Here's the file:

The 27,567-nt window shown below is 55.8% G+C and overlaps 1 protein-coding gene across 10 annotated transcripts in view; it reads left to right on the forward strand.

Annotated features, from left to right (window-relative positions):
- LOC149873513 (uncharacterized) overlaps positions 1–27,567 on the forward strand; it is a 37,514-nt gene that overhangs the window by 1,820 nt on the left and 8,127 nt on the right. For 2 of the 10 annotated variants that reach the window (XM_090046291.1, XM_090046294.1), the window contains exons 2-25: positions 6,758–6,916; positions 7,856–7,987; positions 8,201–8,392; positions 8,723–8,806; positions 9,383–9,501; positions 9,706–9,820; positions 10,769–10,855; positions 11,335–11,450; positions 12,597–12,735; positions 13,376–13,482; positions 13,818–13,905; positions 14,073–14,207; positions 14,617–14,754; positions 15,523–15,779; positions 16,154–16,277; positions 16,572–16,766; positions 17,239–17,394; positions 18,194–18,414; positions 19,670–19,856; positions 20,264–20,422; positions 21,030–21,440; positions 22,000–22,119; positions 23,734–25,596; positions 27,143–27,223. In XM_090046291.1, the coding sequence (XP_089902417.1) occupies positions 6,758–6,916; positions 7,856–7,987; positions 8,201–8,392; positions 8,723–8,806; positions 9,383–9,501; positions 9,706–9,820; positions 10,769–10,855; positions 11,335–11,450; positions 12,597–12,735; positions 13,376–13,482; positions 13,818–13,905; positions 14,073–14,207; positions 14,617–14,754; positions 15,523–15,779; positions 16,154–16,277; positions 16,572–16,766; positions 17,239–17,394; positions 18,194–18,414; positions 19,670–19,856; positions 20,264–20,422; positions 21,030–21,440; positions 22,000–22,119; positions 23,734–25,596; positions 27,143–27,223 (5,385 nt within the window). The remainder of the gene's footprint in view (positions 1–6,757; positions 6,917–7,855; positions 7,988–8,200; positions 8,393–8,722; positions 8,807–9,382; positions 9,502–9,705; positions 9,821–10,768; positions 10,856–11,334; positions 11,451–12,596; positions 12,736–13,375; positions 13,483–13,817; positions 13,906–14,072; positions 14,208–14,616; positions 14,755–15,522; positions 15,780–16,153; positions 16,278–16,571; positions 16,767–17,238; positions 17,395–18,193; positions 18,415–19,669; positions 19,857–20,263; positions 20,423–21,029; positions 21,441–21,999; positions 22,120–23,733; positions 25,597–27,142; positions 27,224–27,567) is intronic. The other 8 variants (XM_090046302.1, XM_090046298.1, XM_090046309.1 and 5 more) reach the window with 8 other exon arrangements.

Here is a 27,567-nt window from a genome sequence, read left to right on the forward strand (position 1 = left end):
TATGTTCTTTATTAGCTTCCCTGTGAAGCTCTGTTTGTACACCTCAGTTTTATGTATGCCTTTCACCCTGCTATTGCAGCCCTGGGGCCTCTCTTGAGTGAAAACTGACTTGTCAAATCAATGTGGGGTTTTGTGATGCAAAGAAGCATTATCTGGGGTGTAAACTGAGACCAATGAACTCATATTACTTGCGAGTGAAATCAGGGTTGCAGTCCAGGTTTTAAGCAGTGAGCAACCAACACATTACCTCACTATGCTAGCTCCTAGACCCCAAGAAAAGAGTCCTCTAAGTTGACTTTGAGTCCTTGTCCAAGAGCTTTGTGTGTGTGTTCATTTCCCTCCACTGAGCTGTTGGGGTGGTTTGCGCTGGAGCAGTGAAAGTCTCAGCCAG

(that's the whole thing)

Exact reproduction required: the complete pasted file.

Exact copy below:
The 27,567-nt window shown below is 55.8% G+C and overlaps 1 protein-coding gene across 10 annotated transcripts in view; it reads left to right on the forward strand.

Annotated features, from left to right (window-relative positions):
- LOC149873513 (uncharacterized) overlaps positions 1–27,567 on the forward strand; it is a 37,514-nt gene that overhangs the window by 1,820 nt on the left and 8,127 nt on the right. For 2 of the 10 annotated variants that reach the window (XM_090046291.1, XM_090046294.1), the window contains exons 2-25: positions 6,758–6,916; positions 7,856–7,987; positions 8,201–8,392; positions 8,723–8,806; positions 9,383–9,501; positions 9,706–9,820; positions 10,769–10,855; positions 11,335–11,450; positions 12,597–12,735; positions 13,376–13,482; positions 13,818–13,905; positions 14,073–14,207; positions 14,617–14,754; positions 15,523–15,779; positions 16,154–16,277; positions 16,572–16,766; positions 17,239–17,394; positions 18,194–18,414; positions 19,670–19,856; positions 20,264–20,422; positions 21,030–21,440; positions 22,000–22,119; positions 23,734–25,596; positions 27,143–27,223. In XM_090046291.1, the coding sequence (XP_089902417.1) occupies positions 6,758–6,916; positions 7,856–7,987; positions 8,201–8,392; positions 8,723–8,806; positions 9,383–9,501; positions 9,706–9,820; positions 10,769–10,855; positions 11,335–11,450; positions 12,597–12,735; positions 13,376–13,482; positions 13,818–13,905; positions 14,073–14,207; positions 14,617–14,754; positions 15,523–15,779; positions 16,154–16,277; positions 16,572–16,766; positions 17,239–17,394; positions 18,194–18,414; positions 19,670–19,856; positions 20,264–20,422; positions 21,030–21,440; positions 22,000–22,119; positions 23,734–25,596; positions 27,143–27,223 (5,385 nt within the window). The remainder of the gene's footprint in view (positions 1–6,757; positions 6,917–7,855; positions 7,988–8,200; positions 8,393–8,722; positions 8,807–9,382; positions 9,502–9,705; positions 9,821–10,768; positions 10,856–11,334; positions 11,451–12,596; positions 12,736–13,375; positions 13,483–13,817; positions 13,906–14,072; positions 14,208–14,616; positions 14,755–15,522; positions 15,780–16,153; positions 16,278–16,571; positions 16,767–17,238; positions 17,395–18,193; positions 18,415–19,669; positions 19,857–20,263; positions 20,423–21,029; positions 21,441–21,999; positions 22,120–23,733; positions 25,597–27,142; positions 27,224–27,567) is intronic. The other 8 variants (XM_090046302.1, XM_090046298.1, XM_090046309.1 and 5 more) reach the window with 8 other exon arrangements.

Here is a 27,567-nt window from a genome sequence, read left to right on the forward strand (position 1 = left end):
TATGTTCTTTATTAGCTTCCCTGTGAAGCTCTGTTTGTACACCTCAGTTTTATGTATGCCTTTCACCCTGCTATTGCAGCCCTGGGGCCTCTCTTGAGTGAAAACTGACTTGTCAAATCAATGTGGGGTTTTGTGATGCAAAGAAGCATTATCTGGGGTGTAAACTGAGACCAATGAACTCATATTACTTGCGAGTGAAATCAGGGTTGCAGTCCAGGTTTTAAGCAGTGAGCAACCAACACATTACCTCACTATGCTAGCTCCTAGACCCCAAGAAAAGAGTCCTCTAAGTTGACTTTGAGTCCTTGTCCAAGAGCTTTGTGTGTGTGTTCATTTCCCTCCACTGAGCTGTTGGGGTGGTTTGCGCTGGAGCAGTGAAAGTCTCAGCCAG